Jane looked out the window. The dew on the roses sparkled in the morning sunlight. Wow! Would there ever be a better day for gardening? Humming, she hurried into the garage. Her gaze searched the wooden shelves. Where had she stored her gloves and trowel?
Deep POV does use italics for brief direct thought quotations, but no more frequently than in shallow POV. The use of italicized verbatim thoughts should be limited to exclamations or colloquialisms that require the extra emphasis of italics.
- Deep POV will eliminate most, if not all, problems with show/don’t tell.
Is anyone ready to do the happy dance? It’s nearly impossible to “tell” in Deep POV, because that annoying, invisible narrator has been given the boot!
Following is the opening paragraph of Calculated Revenge, my spring 2010 release for Love Inspired Suspense. It is written in Deep POV.
The grimy backpack rested abandoned against the playground fence. Laney Thompson’s eyes riveted on the school bag, but her feet stuck to the gravel near the swings. What was the matter with her? The students had rushed less than a minute ago into the elementary school building after noon recess. One of them must have forgotten the bag. Simple explanation. Then why did her skin pebble as if she stood on this Minnesota playground in mid-January rather than the balmy end of May?
Here’s the same paragraph regressed into “telling” mode. Can you spot the flat, telling, narrator intrusion?
Laney Thompson saw the grimy backpack resting abandoned against the playground fence. She tried to step toward it, but something kept her from moving her feet. She’d watched the students rush less than a minute ago into the elementary school building after noon recess. One of them must have forgotten the bag, she thought. She considered that a logical explanation. Yet she felt her skin pebble as if she stood on this Minnesota playground in mid-January rather than the balmy end of May.
- The expert user of Deep POV will know that there are times to “tell.”
Even stories written primarily in Deep POV will contain times when it is a favor to the story to condense and “tell” certain types of mundane and transitional events and then “go deep” when the real action commences once more. As in all things creative, the artist must be sensitive to rhythm and balance.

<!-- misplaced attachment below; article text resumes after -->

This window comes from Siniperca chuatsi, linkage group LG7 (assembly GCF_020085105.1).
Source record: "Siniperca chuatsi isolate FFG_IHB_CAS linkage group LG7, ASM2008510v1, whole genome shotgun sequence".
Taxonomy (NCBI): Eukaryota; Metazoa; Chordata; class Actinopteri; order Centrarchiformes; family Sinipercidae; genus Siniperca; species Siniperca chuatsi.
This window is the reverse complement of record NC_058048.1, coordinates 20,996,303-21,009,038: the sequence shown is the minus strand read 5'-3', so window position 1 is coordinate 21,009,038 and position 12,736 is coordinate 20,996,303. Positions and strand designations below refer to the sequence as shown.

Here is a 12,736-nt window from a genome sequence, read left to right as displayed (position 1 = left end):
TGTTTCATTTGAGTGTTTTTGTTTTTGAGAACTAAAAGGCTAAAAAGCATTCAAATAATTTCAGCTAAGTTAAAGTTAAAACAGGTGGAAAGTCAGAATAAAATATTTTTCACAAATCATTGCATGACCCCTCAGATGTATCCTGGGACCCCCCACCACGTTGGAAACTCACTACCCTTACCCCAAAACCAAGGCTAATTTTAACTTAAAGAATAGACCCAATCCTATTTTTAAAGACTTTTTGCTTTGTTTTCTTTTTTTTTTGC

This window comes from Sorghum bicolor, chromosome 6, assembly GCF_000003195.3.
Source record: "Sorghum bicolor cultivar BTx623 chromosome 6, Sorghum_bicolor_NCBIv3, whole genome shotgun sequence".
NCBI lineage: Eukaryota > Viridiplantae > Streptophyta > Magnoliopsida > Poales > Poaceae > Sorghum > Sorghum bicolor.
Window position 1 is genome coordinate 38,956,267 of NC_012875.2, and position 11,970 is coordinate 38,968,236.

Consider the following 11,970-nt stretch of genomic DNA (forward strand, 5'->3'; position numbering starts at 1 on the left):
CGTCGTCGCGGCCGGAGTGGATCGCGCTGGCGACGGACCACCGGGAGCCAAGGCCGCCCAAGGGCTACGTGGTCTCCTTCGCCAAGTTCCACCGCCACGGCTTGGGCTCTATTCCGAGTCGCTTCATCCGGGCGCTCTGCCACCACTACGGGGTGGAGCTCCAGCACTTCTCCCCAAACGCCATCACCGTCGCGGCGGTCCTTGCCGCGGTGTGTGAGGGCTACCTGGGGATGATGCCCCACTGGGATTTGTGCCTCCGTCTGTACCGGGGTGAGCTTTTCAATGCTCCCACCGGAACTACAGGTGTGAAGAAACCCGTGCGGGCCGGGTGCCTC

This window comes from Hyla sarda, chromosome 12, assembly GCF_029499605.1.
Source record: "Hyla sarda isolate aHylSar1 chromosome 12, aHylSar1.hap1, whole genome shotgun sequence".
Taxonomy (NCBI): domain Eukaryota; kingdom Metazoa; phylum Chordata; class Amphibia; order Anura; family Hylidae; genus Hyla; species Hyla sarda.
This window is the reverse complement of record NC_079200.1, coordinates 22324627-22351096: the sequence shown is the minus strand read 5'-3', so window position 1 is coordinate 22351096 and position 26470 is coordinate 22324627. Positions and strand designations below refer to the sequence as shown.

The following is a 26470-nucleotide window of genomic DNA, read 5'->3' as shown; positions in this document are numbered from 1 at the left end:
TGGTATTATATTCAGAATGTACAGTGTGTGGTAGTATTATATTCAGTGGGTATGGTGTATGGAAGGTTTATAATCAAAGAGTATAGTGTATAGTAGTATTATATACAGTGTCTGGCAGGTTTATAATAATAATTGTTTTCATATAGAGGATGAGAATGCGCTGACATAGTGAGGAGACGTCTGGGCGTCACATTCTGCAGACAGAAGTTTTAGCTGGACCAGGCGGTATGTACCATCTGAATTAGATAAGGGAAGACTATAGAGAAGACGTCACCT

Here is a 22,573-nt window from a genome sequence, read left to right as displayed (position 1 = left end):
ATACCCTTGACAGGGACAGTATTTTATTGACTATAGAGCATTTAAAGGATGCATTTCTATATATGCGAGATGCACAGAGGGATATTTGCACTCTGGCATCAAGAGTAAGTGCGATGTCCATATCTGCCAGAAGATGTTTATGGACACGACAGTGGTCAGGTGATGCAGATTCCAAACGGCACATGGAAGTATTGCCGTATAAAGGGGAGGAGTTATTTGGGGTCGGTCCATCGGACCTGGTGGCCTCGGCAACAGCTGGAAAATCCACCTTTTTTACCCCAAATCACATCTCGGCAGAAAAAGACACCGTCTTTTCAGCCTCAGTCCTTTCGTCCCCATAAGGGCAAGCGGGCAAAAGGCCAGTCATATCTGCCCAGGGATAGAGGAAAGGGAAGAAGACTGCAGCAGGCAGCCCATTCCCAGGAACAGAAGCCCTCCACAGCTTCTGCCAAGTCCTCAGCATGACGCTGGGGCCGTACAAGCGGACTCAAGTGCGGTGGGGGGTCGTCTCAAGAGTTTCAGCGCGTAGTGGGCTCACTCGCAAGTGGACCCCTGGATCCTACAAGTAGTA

The following is an example of how Deep POV can flow with the brief moments when it is time to go less deep in order to move the story along:
Mom turned the vehicle into the mall parking lot. In the back seat, I sat up stiff. What? We weren’t headed for the zoo? Here, I’d been practicing that Blue Macaw whistle, so high and sweet. Today was supposed to be the day the bright bird answered my call. A few minutes later, I was stuck indoors, shuffling along cold tiled floors while my sister hunted for the perfect dress. Yeah, right! Like that would ever happen.
Notice how closely we stay inside this young girl’s head throughout the passage, except for that transitional phrase when I go shallow in order to move the characters from the car to the interior of the mall. By saying “a few minutes later,” I eliminate paragraphs of mundane activity that could turn tedious and are unnecessary to the story. This is an example of when and how to pull back seamlessly then zoom in again.
Now, we’ve covered some basics of what Deep POV will do for your manuscript, as well as what it should not look like. Have you read books that exhibited these characteristics and that you now realize were written in Deep POV? If so, I recommend that you begin finding more such books and studying the technique. One of the best ways to learn and reinforce a new craft skill is by observing how masters do it.
If you’re scratching your head about what authors this might include, I have a few recommendations. Anything by Brandilyn Collins is written in excellent Deep POV. You should also check out books by Karen Ball. She is the former editor who yanked my skill level up by the bootstraps by imparting these techniques during the editorial process for my debut novel. Colleen Coble is another author who writes mostly Deep third person. Also, it probably goes without saying that my books are written in Deep POV. (Hah! I said it!)
Award-winning author and writing teacher, Jill Elizabeth Nelson, writes what she likes to read—tales of adventure seasoned with romance, humor, and faith. Jill is a popular speaker for conferences, writers groups, library associations, and civic and church groups. She delights to bring the “Ahah! Moment” to her students as they make new skills their own. Her handbook for writers, Rivet Your Readers with Deep Point of View, is now available at Amazon.
Visit Jill on the web at: www.jillelizabethnelson.com or look her up on Facebook or Twitter. Her next release is Betrayal on the Border, coming in December from Love Inspired Suspense.
Seekerville is DELIGHTED to have Jill with us today. I've downloaded her book and it's a classic for your writing tool bookshelf.
*UPDATE...Jill has just announced that, starting tomorrow and on Sunday, Rivet Your Reader with Deep POV is FREE FREE FREE. Because of that we will change our five copies giveaway to a ONE HUNDRED PERCENT GIVEAWAY, THANKS TO JILL'S GENEROSITY. Wait until tomorrow, then go get your copy FREE.